9.0 out of 10


38.5485447575573 -121.735534099679
Great for
  • Childcare
  • Clean & Green
  • Gym & Fitness
  • Internet Access
  • Medical Facilities
Not great for
  • No ratings yet
Who lives here?
  • Families with kids
  • Retirees
  • LGBT+
  • Students
  • Country Lovers


5/5 rating details
  • Neighborly Spirit 5/5
  • Safe & Sound 5/5
  • Clean & Green 5/5
  • Pest Free 3/5
  • Peace & Quiet 3/5
  • Eating Out 4/5
  • Nightlife 3/5
  • Parks & Recreation 5/5
  • Shopping Options 4/5
  • Gym & Fitness 5/5
  • Internet Access 5/5
  • Lack of Traffic 4/5
  • Parking 3/5
  • Cost of Living 3/5
  • Resale or Rental Value 4/5
  • Public Transport 5/5
  • Medical Facilities 5/5
  • Schools 5/5
  • Childcare 5/5

"Toad Tunnels and Cow Windows"

Just about 10 miles to the west of Sacramento, Davis is a relatively small university town nestled in the middle of a sea of farm fields. One of the lesser known UC campuses, UC Davis is home to the best Vet School on the West Coast and arguably the best in the country—with Cornell’s program being it major nemesis. Once the ag extension of UC Berkeley, the Davis campus has made its name in the sciences and this is reflected throughout the campus.

Davis holds a special place in my heart because I did two tours of duty as a graduate student there. Teaching anything in the humanities to undergraduates majoring in science takes bit of work, but I found it quite an entertaining challenge.

Most of Davis really revolves around the campus, but the city itself is very pleasant and the schools are outstanding, making it a great place to raise kids.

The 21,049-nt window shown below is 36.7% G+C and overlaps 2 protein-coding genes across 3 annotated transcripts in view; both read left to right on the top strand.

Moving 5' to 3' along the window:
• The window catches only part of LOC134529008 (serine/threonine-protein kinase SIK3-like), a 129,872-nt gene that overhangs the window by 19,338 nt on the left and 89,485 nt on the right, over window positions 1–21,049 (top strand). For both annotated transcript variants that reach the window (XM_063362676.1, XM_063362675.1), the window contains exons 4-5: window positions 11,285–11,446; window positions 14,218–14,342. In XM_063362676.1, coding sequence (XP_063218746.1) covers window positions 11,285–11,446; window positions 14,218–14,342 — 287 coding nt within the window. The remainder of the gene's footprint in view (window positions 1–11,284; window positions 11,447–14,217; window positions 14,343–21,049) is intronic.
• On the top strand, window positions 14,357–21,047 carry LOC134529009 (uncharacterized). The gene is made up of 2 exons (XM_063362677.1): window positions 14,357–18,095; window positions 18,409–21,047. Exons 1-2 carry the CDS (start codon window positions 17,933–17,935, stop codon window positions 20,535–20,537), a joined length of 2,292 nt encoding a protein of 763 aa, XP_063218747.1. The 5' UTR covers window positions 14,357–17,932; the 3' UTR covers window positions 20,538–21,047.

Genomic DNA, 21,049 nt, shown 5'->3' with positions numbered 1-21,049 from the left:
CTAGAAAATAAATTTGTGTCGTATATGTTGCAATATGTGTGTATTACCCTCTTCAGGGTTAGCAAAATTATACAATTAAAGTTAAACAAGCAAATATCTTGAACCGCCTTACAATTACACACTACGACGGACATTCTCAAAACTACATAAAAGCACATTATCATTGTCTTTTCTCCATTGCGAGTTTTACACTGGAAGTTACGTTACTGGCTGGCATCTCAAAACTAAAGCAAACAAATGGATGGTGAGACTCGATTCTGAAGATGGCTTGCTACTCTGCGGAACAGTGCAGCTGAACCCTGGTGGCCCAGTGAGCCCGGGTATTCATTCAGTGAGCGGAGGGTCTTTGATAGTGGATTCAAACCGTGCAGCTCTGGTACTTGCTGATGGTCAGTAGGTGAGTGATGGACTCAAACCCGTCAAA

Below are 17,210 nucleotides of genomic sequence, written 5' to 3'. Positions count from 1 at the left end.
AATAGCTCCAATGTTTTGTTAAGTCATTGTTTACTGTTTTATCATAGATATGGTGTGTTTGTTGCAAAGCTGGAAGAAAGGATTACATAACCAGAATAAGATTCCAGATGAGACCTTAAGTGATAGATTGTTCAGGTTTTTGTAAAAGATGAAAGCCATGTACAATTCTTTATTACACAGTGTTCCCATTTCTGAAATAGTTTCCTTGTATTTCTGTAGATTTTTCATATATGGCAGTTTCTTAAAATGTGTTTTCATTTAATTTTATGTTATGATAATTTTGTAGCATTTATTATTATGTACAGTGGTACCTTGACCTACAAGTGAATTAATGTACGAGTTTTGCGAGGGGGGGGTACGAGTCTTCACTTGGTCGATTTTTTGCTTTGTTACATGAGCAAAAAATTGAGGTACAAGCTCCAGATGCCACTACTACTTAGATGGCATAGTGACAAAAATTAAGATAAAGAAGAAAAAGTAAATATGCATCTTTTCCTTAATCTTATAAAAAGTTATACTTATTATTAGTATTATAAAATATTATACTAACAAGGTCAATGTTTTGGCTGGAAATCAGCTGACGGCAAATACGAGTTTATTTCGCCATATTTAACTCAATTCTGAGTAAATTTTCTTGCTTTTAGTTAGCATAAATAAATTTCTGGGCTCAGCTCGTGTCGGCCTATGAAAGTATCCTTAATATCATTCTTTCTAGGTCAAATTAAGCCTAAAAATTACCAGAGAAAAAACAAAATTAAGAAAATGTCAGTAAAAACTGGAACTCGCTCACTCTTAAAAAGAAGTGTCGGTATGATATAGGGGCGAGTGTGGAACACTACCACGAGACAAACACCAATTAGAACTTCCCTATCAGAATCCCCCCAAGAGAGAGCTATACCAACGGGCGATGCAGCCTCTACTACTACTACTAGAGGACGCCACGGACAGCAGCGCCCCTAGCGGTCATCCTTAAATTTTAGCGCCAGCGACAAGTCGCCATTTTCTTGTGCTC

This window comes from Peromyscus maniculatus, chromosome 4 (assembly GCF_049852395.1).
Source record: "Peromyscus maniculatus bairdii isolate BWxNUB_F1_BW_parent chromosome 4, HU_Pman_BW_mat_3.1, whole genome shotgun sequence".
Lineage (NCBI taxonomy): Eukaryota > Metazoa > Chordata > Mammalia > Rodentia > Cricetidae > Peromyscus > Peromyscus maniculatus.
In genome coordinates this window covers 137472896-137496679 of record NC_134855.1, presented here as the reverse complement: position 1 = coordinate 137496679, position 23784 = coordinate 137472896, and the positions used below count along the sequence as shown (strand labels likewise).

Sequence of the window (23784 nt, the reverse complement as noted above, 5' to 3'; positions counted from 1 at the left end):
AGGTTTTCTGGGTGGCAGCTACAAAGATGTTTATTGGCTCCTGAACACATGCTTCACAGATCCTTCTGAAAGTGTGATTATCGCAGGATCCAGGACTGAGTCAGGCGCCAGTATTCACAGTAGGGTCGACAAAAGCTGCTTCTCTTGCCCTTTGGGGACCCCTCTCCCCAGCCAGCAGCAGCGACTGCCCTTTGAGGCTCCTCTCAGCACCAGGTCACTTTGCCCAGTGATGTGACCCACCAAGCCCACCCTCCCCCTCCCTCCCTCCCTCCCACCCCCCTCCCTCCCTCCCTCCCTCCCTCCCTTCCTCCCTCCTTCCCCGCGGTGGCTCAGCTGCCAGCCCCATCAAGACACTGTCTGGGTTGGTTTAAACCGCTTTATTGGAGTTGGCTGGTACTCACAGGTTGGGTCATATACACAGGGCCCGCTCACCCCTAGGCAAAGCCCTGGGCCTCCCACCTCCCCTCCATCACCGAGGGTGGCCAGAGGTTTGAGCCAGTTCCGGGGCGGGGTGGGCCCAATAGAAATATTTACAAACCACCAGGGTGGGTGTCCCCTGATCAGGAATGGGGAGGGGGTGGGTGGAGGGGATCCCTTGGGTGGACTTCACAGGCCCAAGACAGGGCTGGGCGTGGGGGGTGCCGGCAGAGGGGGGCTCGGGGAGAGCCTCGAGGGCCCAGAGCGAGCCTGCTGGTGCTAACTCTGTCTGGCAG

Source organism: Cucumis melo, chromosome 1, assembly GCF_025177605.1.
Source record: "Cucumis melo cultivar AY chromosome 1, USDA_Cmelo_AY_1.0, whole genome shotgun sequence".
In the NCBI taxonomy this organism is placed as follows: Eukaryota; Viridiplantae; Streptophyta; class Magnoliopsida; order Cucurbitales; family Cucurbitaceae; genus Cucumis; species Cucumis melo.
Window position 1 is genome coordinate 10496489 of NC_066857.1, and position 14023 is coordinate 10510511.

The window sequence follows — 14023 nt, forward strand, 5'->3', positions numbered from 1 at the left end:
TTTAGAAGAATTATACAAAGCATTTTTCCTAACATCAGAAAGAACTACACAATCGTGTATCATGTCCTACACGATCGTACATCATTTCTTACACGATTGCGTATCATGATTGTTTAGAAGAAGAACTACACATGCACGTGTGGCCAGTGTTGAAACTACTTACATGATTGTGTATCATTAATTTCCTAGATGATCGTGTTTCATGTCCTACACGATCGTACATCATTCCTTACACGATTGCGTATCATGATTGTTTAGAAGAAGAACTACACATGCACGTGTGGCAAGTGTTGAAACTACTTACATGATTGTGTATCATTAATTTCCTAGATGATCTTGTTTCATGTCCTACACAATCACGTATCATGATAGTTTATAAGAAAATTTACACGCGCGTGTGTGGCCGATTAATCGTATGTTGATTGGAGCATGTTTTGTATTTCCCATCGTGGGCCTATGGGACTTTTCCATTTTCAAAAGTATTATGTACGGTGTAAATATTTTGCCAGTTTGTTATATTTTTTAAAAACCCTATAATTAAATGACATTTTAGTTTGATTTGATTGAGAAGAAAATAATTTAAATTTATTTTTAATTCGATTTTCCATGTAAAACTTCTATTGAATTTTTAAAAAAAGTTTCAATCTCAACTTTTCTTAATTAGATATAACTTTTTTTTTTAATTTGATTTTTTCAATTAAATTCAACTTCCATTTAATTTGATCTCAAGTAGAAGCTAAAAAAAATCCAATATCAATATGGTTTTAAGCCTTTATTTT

Davis is a bike culture with most people who live in town opting for pedaling rather than burning fossil fuels. This is not just because Davis is so environmentally conscious, of course, but is also because parking in the downtown area is a bit of a pain and because the campus is spread out enough that biking makes it easier to get around.

Davis is notoriously environmentally conscious as well. They actually have entire departments devoted to eco-friendly studies. Even in the humanities, there is an emphasis on scientifically based environmental studies with a Literature of Nature studies field (I am getting that slightly off, but you get the idea). Nature writers like the famous Beat Gary Snyder have found homes here, and Davis professors are helping develop more environmentally friendly automobiles as well.

The most famous example of this focus on nature came almost 15 years ago when Davis created a special tunnel for the toads of a particular area when it was discovered that an overpass was going to disrupt the frogs’ natural migration patterns. The tunnel drew a great deal of attention and was even featured on an early episode of The Daily Show. If you want to see the actual clip, you can find it here (Stephen Colbert is the correspondent):